Universities are included in the UK’s coverage commitments under the World Trade Organization’s Agreement on Government Procurement as contracting authorities that are subject to the rules, where they are publicly funded. The existing definition of a contracting authority in the Public Contracts Regulations 2015 contains tests of the extent to which a body is publicly funded or publicly controlled. These tests are then applied by the body in question to determine whether they are caught by the definition. The definition of a contracting authority in the Bill is intended to capture the same bodies. Universities are therefore in scope of the procurement rules, but only to the extent that they are mainly publicly funded or controlled. The position is likely to vary depending on universities’ funding streams, and those that derive the majority of their revenue from commercial activities would likely be out of scope.

Amendment 4 in the name of my noble friend Lady Noakes would adjust the definition of a contracting authority in such a way that bodies would be brought into scope where they are subject to control by a board if more than half the members are “capable of being” appointed by a contracting authority. I think there was some interest in that proposition on both sides of the Committee. Our initial feeling is that it would mean a more prescriptive and potentially wider scope than the proposed definition, which brings into scope only bodies controlled by a board that has been

“appointed by a … contracting authority.”

Again, the definition of contracting authority in the Bill is intended to capture the same bodies as in the existing Public Contracts Regulations. We are not seeking to change the scope of bodies covered in any way, though some adjustments have been necessary to replace references to European concepts such as bodies governed by public law with the more relevant UK analogous concept of bodies undertaking public functions. Ensuring consistency is necessary not only for practical continuity purposes but in respect of the United Kingdom’s international market access commitments in free trade agreements, which use the existing definition as the basis of the UK’s coverage offer.

The current definition brings into scope bodies that have a board more than half of whose members are appointed

“by the State, regional or local authorities, or by other bodies governed by public law”.

The definition in the Bill is consistent with this by bringing in bodies that are subject to the management or control of

“a board more than half … of which are appointed by a … contracting authority.”

The existing definition in the Public Contracts Regulations does not contain any reference, as per the proposed amendment, to the notion of board members “capable of being” appointed by a particular contracting authority. Whether or not an authority chooses to exercise its right to appoint members to a board is not addressed, and was not intended to be addressed, within the definition. For that reason, we do not currently consider that it would be appropriate to adjust the definition in the way the amendment suggests.

However, I have listened carefully to what my noble friend has suggested. We will consider further whether it is possible to exercise control without making appointments by the threat of control. For the moment I ask my noble friend not to move the amendment, which we cannot support as it stands.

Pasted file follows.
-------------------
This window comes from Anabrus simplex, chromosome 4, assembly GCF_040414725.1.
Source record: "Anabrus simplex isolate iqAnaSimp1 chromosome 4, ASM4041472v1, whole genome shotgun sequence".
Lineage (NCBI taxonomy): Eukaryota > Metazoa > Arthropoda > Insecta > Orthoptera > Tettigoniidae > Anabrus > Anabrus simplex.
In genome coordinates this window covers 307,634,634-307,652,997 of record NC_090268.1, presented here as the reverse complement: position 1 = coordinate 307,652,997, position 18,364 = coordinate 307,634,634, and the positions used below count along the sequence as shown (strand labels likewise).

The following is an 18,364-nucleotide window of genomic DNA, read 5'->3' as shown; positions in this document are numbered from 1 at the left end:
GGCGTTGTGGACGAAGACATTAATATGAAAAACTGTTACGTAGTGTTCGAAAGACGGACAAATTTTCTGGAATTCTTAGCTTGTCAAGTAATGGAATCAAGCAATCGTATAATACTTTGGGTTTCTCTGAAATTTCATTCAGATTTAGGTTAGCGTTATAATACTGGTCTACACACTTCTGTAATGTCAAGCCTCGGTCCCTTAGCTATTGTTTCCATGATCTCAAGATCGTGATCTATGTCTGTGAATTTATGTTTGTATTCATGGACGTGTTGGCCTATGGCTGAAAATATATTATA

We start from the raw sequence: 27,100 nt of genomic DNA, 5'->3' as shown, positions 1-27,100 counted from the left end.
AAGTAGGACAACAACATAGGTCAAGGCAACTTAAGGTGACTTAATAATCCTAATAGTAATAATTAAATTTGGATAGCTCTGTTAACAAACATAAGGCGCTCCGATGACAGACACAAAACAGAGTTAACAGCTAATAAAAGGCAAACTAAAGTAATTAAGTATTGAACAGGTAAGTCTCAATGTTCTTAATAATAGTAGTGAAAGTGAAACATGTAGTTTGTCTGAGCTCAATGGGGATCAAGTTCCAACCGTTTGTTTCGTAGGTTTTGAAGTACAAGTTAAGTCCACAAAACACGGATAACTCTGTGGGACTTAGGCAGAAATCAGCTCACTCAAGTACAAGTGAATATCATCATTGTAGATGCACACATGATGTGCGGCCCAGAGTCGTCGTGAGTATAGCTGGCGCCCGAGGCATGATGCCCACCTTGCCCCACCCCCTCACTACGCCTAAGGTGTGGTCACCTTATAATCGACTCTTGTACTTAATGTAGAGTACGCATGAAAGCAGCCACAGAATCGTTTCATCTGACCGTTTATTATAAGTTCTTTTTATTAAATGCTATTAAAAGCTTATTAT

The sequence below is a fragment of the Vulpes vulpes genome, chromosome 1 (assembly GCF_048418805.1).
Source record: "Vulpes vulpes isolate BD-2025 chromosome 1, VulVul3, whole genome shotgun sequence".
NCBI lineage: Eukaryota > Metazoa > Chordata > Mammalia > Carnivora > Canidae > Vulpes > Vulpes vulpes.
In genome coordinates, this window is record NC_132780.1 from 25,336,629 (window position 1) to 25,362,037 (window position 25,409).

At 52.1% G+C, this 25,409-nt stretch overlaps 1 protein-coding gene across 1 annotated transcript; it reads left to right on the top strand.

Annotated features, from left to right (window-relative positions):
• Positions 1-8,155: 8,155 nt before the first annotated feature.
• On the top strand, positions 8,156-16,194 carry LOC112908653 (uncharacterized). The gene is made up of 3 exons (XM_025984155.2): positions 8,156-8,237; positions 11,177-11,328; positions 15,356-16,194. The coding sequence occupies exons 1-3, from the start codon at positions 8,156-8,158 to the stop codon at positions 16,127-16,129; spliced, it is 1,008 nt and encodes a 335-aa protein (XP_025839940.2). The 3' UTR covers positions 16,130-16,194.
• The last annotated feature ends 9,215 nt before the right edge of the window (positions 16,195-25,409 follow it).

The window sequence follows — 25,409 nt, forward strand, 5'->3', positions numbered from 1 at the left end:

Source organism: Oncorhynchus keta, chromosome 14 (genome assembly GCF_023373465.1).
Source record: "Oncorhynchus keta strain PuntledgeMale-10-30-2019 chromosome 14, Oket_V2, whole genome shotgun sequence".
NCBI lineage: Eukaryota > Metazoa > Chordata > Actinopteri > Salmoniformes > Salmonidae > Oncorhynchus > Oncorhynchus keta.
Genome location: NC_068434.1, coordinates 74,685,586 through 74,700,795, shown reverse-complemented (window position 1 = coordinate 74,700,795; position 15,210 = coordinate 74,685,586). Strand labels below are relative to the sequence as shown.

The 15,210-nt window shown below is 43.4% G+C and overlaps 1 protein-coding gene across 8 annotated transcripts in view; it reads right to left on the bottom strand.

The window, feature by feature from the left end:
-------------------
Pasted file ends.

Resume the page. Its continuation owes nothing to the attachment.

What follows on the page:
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Lord True Portrait Lord True (Con)
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I was actually coming on to the rest of that but, with respect, the noble Lord asked me a specific question about government communications in his utterance; therefore I was responding to it.

Going further, in line with the existing exemption under the current regime, as provided for in the GPA, partner nations will typically agree to the rules for the award of contracts in a joint project by one or more of the partners in an international agreement. We cannot expect our international contracting partners, each with different national procurement procedures in some cases, to follow the specific procedural rules in this Bill. The ability to switch off the procedural rules in the legislation where there is a clash with what was agreed with the parties to the international agreement is essential to facilitate arrangements; however, I will clarify that further for the noble Lord. Again, I ask that this amendment be withdrawn.

I turn to Amendment 42, which relates to local authorities. I apologise for the length of my speech but a number of different themes came out here. Given my life and my having been involved in setting up joint arrangements with other authorities, I understand where the noble Lord, Lord Wallace, is coming from in seeking to add to and amend Clause 10 to make it explicit that a group of local authorities forming a consortium may constitute a centralised procurement authority. As an old local government hand, I do not particularly like that phrase; on the other hand, earlier, I cited the Yorkshire procurement arrangements as the type of thing that would be permitted and would be a centralised procurement authority.

Lord Wallace of Saltaire Portrait Lord Wallace of Saltaire (LD)
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My Lords, I suggest looking at the definitions in Clause 112. I note that the terms “central government authority”, which clearly does not apply, and “centralised procurement authority” occur together. I suggest that, in introducing an amendment on Report, the Government may care to consider something that replaces “centralised” with “combined”? That would not have the implication of being run from Whitehall and would express much more explicitly what is intended.